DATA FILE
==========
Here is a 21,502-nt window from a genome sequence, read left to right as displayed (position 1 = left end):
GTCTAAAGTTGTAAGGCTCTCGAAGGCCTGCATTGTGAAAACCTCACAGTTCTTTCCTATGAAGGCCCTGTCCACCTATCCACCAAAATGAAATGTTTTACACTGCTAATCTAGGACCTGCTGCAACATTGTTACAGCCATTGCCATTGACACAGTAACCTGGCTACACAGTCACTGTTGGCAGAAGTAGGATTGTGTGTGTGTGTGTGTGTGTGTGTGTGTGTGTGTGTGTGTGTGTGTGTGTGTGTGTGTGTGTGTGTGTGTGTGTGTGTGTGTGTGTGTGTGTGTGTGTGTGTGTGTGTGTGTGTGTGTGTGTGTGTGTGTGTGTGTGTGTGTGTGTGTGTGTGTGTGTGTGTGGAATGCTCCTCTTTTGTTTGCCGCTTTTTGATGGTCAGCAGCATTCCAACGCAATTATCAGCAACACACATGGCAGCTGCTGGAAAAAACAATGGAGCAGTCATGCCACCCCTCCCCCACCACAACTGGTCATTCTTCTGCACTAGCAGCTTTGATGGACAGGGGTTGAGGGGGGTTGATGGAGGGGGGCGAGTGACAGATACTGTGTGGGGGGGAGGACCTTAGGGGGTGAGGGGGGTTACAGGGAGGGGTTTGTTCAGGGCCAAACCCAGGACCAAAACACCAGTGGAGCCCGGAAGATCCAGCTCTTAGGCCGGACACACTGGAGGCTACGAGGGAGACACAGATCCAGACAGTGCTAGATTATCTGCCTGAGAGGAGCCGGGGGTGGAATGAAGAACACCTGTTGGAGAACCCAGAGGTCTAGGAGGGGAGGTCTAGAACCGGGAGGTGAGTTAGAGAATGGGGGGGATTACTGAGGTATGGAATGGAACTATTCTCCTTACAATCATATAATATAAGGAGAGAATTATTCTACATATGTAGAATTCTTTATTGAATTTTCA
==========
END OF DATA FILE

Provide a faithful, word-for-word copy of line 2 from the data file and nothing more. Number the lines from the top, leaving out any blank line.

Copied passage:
GTCTAAAGTTGTAAGGCTCTCGAAGGCCTGCATTGTGAAAACCTCACAGTTCTTTCCTATGAAGGCCCTGTCCACCTATCCACCAAAATGAAATGTTTTACACTGCTAATCTAGGACCTGCTGCAACATTGTTACAGCCATTGCCATTGACACAGTAACCTGGCTACACAGTCACTGTTGGCAGAAGTAGGATTGTGTGTGTGTGTGTGTGTGTGTGTGTGTGTGTGTGTGTGTGTGTGTGTGTGTGTGTGTGTGTGTGTGTGTGTGTGTGTGTGTGTGTGTGTGTGTGTGTGTGTGTGTGTGTGTGTGTGTGTGTGTGTGTGTGTGTGTGTGTGTGTGTGTGTGTGTGTGTGTGTGGAATGCTCCTCTTTTGTTTGCCGCTTTTTGATGGTCAGCAGCATTCCAACGCAATTATCAGCAACACACATGGCAGCTGCTGGAAAAAACAATGGAGCAGTCATGCCACCCCTCCCCCACCACAACTGGTCATTCTTCTGCACTAGCAGCTTTGATGGACAGGGGTTGAGGGGGGTTGATGGAGGGGGGCGAGTGACAGATACTGTGTGGGGGGGAGGACCTTAGGGGGTGAGGGGGGTTACAGGGAGGGGTTTGTTCAGGGCCAAACCCAGGACCAAAACACCAGTGGAGCCCGGAAGATCCAGCTCTTAGGCCGGACACACTGGAGGCTACGAGGGAGACACAGATCCAGACAGTGCTAGATTATCTGCCTGAGAGGAGCCGGGGGTGGAATGAAGAACACCTGTTGGAGAACCCAGAGGTCTAGGAGGGGAGGTCTAGAACCGGGAGGTGAGTTAGAGAATGGGGGGGATTACTGAGGTATGGAATGGAACTATTCTCCTTACAATCATATAATATAAGGAGAGAATTATTCTACATATGTAGAATTCTTTATTGAATTTTCA